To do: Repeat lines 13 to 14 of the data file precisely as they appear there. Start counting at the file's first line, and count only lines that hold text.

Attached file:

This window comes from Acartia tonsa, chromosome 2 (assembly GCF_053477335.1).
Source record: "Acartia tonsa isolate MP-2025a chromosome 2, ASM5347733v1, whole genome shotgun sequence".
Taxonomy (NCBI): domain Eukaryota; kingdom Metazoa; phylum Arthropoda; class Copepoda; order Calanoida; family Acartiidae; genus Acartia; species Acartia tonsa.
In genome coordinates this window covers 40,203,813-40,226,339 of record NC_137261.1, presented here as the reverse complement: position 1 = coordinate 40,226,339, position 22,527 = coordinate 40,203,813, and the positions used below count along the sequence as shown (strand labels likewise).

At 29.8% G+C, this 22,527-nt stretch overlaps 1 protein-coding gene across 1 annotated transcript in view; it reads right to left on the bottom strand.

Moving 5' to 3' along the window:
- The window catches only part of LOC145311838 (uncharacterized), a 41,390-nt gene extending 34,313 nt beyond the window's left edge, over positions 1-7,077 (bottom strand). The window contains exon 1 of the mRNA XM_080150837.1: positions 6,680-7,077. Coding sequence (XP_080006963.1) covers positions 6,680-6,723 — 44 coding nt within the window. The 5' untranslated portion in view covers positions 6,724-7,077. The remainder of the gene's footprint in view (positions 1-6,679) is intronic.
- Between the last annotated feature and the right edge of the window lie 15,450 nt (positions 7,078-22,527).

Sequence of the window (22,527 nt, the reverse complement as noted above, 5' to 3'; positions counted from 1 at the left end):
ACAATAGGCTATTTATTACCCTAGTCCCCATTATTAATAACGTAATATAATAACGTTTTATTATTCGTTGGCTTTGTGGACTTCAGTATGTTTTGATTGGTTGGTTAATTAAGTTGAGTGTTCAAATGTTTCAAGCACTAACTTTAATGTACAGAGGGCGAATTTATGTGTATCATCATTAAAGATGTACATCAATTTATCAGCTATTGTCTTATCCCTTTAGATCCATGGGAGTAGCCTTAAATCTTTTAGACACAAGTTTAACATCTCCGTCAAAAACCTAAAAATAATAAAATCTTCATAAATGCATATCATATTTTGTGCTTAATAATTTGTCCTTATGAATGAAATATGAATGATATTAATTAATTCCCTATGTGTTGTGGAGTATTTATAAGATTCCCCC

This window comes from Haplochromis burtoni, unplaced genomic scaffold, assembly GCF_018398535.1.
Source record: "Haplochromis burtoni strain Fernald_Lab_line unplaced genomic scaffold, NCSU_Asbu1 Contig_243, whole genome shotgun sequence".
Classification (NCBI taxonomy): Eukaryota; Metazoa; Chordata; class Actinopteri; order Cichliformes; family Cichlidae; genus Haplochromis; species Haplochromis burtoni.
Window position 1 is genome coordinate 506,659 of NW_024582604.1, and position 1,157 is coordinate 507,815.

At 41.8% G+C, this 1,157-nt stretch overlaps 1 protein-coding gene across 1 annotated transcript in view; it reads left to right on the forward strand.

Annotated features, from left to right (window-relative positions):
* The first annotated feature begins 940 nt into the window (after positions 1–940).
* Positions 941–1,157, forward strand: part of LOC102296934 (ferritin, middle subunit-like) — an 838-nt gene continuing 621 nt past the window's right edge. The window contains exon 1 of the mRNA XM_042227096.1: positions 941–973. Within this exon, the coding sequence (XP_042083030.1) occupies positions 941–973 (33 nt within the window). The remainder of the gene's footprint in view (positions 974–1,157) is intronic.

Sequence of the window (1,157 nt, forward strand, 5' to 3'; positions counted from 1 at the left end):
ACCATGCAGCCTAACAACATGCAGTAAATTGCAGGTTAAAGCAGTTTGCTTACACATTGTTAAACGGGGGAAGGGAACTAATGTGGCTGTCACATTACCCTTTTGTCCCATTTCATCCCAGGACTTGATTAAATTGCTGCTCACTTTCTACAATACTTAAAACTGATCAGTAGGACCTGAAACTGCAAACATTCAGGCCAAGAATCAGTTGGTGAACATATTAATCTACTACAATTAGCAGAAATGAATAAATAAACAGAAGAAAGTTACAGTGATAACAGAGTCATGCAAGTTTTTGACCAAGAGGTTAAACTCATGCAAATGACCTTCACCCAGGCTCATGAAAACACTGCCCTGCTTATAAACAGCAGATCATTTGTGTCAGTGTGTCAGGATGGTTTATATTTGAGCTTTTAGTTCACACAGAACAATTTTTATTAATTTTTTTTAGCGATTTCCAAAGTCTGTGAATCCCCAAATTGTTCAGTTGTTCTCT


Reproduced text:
Classification (NCBI taxonomy): Eukaryota; Metazoa; Chordata; class Actinopteri; order Cichliformes; family Cichlidae; genus Haplochromis; species Haplochromis burtoni.
Window position 1 is genome coordinate 506,659 of NW_024582604.1, and position 1,157 is coordinate 507,815.